No value from the right-hand side of the balance sheet?
At almost all business schools around the world, the one thing students can expect for sure is that their professors will tell them in corporate finance, investments, and even financial strategy, that significant value can be created for shareholders in a number of different ways, all on the right-hand side of the balance sheet. Of course, this refers to dividend payouts, stock splits, share buybacks and, of course, borrowing money. Let us take them one at a time, but before I do, I should warn you to batten down the hatches.
Last year Professor Eugene Fama of the University of Chicago won the Nobel Prize in Economics principally for his work on the subject called Market Efficiency, which has to do with how quickly new information enters the marketplace and is decimated and translated into new share prices. This overlooks the fact that Fama has published more than 250 scholarly papers in academic journals over his 50 year career, which has all been spent at the University of Chicago, first as a research assistant to Merton H Miller of Miller & Modigliani fame, and later as his collaborator on the brilliant book, “The Theory of Finance,” that was published back in 1972. The reason I raise Fama’s name is that he gave a brilliant lecture to the MBA students at the University of Chicago approximately two years ago, in which he pointed out that he is not permitted to teach corporate finance courses in the Booth School MBA program, because he believes that no value is created on the right-hand side of the balance sheet. In my opinion, once you have a chance to think about it all, you will conclude the very same thing. The big question should be why all professors of finance do not feel the same way.
Let us look at dividends first. When cash dividends are paid out, this subtracts from cash available for making new investments, the present value of the returns on which are already in the price of the shares. This means if dividends are paid out, the price of the shares must fall at least by the amount of the dividend paid out. Furthermore, if the projects that are forgone by paying dividends are those that create positive net present value (NPV), which means a premium of market value over book value on such investments, the result must be that the price of the shares will fall by more than the dividend paid out, because of the extra return that is being forgone from these high returning projects. Of course, if the project only earns the required rate of return for risk, also known as the cost of capital, this means that such projects have zero NPV, and thus the price of the shares will fall by the amount of the cash dividend paid out. The conclusion from this is that dividends gained are equal to capital gains lost. It is simple and straightforward: No value created.
Stock splits actually have a negative impact on shareholders. It turns out that when firms split their shares, the liquidity in the shares is reduced, because the volume of shares traded does not keep pace with the split. A good example was IBM several years ago when they split their shares at $300 4-for-1, so that the shares immediately thereafter traded at $75. The problem is that in order for liquidity to be maintained on the same basis as existed before the split, the volume of shares traded would have to quadruple so that the same dollar value of shares are trading. This did not happen. In fact, the volume of shares traded was slightly less than double, which means the liquidity virtually dropped in half. This is not a good idea for shareholders, especially for firms whose volume of shares traded are much, much less than that of IBM. I should also point out that brokerage commissions in the U.S., despite all of the high technology now used, are higher the lower is the price per share, so that splitting shares means that the commissions paid by shareholders for buying the same dollar amount will have increased, thus also hurting the shareholders.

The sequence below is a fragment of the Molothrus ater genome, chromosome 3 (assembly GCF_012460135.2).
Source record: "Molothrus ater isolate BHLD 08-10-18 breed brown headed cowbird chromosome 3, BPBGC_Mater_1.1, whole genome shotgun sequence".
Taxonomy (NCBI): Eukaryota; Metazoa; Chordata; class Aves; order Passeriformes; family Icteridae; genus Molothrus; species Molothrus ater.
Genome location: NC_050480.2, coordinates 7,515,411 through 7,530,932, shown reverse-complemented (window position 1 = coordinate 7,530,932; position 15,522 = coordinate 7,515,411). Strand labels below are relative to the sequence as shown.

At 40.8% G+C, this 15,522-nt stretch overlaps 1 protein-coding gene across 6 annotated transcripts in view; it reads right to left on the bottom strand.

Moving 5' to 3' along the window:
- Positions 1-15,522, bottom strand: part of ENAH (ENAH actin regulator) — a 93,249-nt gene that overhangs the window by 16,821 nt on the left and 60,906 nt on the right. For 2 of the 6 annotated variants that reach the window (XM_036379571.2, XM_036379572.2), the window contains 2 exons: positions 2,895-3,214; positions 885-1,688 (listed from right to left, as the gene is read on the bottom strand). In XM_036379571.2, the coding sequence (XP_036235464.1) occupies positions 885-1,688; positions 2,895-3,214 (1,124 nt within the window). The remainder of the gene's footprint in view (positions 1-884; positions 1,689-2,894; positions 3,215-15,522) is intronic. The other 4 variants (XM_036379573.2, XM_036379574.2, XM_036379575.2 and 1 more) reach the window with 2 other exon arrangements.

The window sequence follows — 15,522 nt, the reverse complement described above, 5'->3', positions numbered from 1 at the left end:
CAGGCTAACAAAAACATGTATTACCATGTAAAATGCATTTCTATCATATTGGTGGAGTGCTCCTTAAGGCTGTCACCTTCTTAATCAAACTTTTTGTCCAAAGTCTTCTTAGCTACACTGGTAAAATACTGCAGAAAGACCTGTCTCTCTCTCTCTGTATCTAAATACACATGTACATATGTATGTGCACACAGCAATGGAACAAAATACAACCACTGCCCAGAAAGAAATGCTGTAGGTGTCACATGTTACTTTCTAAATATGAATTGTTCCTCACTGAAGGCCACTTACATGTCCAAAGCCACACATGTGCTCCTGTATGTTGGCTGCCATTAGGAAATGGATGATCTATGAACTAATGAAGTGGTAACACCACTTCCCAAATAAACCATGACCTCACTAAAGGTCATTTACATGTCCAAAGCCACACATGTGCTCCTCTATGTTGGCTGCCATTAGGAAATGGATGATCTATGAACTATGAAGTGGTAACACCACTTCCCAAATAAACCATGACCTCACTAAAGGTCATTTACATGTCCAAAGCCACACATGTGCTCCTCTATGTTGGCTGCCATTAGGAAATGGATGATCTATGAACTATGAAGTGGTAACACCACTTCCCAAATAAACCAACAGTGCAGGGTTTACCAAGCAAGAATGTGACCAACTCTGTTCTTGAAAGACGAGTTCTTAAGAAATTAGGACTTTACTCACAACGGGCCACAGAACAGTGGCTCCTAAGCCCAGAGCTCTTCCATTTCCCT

How about share buybacks that seem to be all the rage? Why would the price of the shares go up with a share buyback, because the share buyback has the same impact on cash and investment opportunities inside the firm as does the payment of cash dividends. The answer is that if the market assumes management is squandering resources inside the firm — that is, surplus is being used to subsidize poor returning projects that should not be undertaken at all — then a share buyback or a dividend disgorgement will have the exact same impact. The value of the firm will rise because “agency costs,” the cost of monitoring and disciplining management, will be reduced, because the resources available for management to invest in poor returning projects will have been reduced.
The argument in favor of share buybacks creating value is based on a silly notion. It is that both the earnings per share of the company and its return on equity will increase. The problem with this argument is that disgorging resources from the firm reduces the present value of projects that then are not undertaken, the same argument as was used before in discussing cash dividends.
In my next discussion early next week I will explain why debt is not cheaper than equity despite the fact that the interest expense is tax deductible. It will come as a big surprise. Frankly, it came as a surprise to me when I began to realize just why this must be the outcome.